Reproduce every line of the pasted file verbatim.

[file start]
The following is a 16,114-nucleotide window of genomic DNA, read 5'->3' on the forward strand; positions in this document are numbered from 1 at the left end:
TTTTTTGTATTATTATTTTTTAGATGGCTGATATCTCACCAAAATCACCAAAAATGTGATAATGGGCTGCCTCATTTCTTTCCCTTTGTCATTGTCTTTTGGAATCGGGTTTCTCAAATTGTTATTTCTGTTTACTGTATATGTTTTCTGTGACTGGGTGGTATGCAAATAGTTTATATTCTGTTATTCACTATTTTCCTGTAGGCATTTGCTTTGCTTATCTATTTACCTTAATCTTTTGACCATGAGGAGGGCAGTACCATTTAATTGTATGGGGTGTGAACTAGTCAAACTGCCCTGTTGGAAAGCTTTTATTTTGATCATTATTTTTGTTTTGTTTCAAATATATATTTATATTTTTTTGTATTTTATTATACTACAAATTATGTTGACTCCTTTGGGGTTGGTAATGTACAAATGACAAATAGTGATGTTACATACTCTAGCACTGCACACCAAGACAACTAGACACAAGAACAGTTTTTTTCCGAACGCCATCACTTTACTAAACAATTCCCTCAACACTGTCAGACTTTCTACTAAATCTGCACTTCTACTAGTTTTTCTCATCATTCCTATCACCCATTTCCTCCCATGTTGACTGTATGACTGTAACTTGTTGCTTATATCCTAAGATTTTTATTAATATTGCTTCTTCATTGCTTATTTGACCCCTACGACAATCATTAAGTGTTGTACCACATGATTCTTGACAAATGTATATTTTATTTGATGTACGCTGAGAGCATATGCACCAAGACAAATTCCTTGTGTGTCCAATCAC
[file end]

The following is a 16,114-nucleotide window of genomic DNA, read 5'->3' on the forward strand; positions in this document are numbered from 1 at the left end:
TTTTTTGTATTATTATTTTTTAGATGGCTGATATCTCACCAAAATCACCAAAAATGTGATAATGGGCTGCCTCATTTCTTTCCCTTTGTCATTGTCTTTTGGAATCGGGTTTCTCAAATTGTTATTTCTGTTTACTGTATATGTTTTCTGTGACTGGGTGGTATGCAAATAGTTTATATTCTGTTATTCACTATTTTCCTGTAGGCATTTGCTTTGCTTATCTATTTACCTTAATCTTTTGACCATGAGGAGGGCAGTACCATTTAATTGTATGGGGTGTGAACTAGTCAAACTGCCCTGTTGGAAAGCTTTTATTTTGATCATTATTTTTGTTTTGTTTCAAATATATATTTATATTTTTTTGTATTTTATTATACTACAAATTATGTTGACTCCTTTGGGGTTGGTAATGTACAAATGACAAATAGTGATGTTACATACTCTAGCACTGCACACCAAGACAACTAGACACAAGAACAGTTTTTTTCCGAACGCCATCACTTTACTAAACAATTCCCTCAACACTGTCAGACTTTCTACTAAATCTGCACTTCTACTAGTTTTTCTCATCATTCCTATCACCCATTTCCTCCCATGTTGACTGTATGACTGTAACTTGTTGCTTATATCCTAAGATTTTTATTAATATTGCTTCTTCATTGCTTATTTGACCCCTACGACAATCATTAAGTGTTGTACCACATGATTCTTGACAAATGTATATTTTATTTGATGTACGCTGAGAGCATATGCACCAAGACAAATTCCTTGTGTGTCCAATCAC